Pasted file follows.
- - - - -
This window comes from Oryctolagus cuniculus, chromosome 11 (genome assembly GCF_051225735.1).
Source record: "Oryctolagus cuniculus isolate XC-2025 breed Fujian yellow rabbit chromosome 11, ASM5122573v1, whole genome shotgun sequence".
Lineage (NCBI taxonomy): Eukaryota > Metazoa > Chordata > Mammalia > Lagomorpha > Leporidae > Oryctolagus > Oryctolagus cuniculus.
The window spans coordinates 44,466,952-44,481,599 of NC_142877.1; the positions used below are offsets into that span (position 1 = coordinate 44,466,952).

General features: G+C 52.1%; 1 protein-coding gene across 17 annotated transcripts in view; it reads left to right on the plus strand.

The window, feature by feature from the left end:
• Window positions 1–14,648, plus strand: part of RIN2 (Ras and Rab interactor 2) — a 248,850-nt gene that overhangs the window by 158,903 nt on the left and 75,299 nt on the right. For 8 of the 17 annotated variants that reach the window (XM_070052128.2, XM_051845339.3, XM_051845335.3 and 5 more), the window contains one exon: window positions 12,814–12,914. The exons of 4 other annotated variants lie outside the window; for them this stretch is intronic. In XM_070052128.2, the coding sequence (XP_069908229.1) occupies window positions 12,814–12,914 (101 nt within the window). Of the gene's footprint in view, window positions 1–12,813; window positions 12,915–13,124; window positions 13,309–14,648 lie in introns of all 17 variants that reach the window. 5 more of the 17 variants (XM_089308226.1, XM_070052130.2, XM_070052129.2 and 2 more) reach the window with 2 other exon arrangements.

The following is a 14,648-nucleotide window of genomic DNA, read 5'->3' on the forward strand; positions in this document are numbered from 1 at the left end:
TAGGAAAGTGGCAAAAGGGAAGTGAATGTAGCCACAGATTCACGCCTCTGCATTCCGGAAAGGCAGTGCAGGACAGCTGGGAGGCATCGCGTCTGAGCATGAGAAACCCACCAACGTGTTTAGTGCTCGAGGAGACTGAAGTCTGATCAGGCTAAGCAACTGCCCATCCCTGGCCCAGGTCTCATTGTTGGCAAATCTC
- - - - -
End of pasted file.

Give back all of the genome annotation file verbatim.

This window comes from Oryctolagus cuniculus, chromosome 11 (genome assembly GCF_051225735.1).
Source record: "Oryctolagus cuniculus isolate XC-2025 breed Fujian yellow rabbit chromosome 11, ASM5122573v1, whole genome shotgun sequence".
Lineage (NCBI taxonomy): Eukaryota > Metazoa > Chordata > Mammalia > Lagomorpha > Leporidae > Oryctolagus > Oryctolagus cuniculus.
The window spans coordinates 44,466,952-44,481,599 of NC_142877.1; the positions used below are offsets into that span (position 1 = coordinate 44,466,952).

General features: G+C 52.1%; 1 protein-coding gene across 17 annotated transcripts in view; it reads left to right on the plus strand.

The window, feature by feature from the left end:
• Window positions 1–14,648, plus strand: part of RIN2 (Ras and Rab interactor 2) — a 248,850-nt gene that overhangs the window by 158,903 nt on the left and 75,299 nt on the right. For 8 of the 17 annotated variants that reach the window (XM_070052128.2, XM_051845339.3, XM_051845335.3 and 5 more), the window contains one exon: window positions 12,814–12,914. The exons of 4 other annotated variants lie outside the window; for them this stretch is intronic. In XM_070052128.2, the coding sequence (XP_069908229.1) occupies window positions 12,814–12,914 (101 nt within the window). Of the gene's footprint in view, window positions 1–12,813; window positions 12,915–13,124; window positions 13,309–14,648 lie in introns of all 17 variants that reach the window. 5 more of the 17 variants (XM_089308226.1, XM_070052130.2, XM_070052129.2 and 2 more) reach the window with 2 other exon arrangements.

The following is a 14,648-nucleotide window of genomic DNA, read 5'->3' on the forward strand; positions in this document are numbered from 1 at the left end:
TAGGAAAGTGGCAAAAGGGAAGTGAATGTAGCCACAGATTCACGCCTCTGCATTCCGGAAAGGCAGTGCAGGACAGCTGGGAGGCATCGCGTCTGAGCATGAGAAACCCACCAACGTGTTTAGTGCTCGAGGAGACTGAAGTCTGATCAGGCTAAGCAACTGCCCATCCCTGGCCCAGGTCTCATTGTTGGCAAATCTC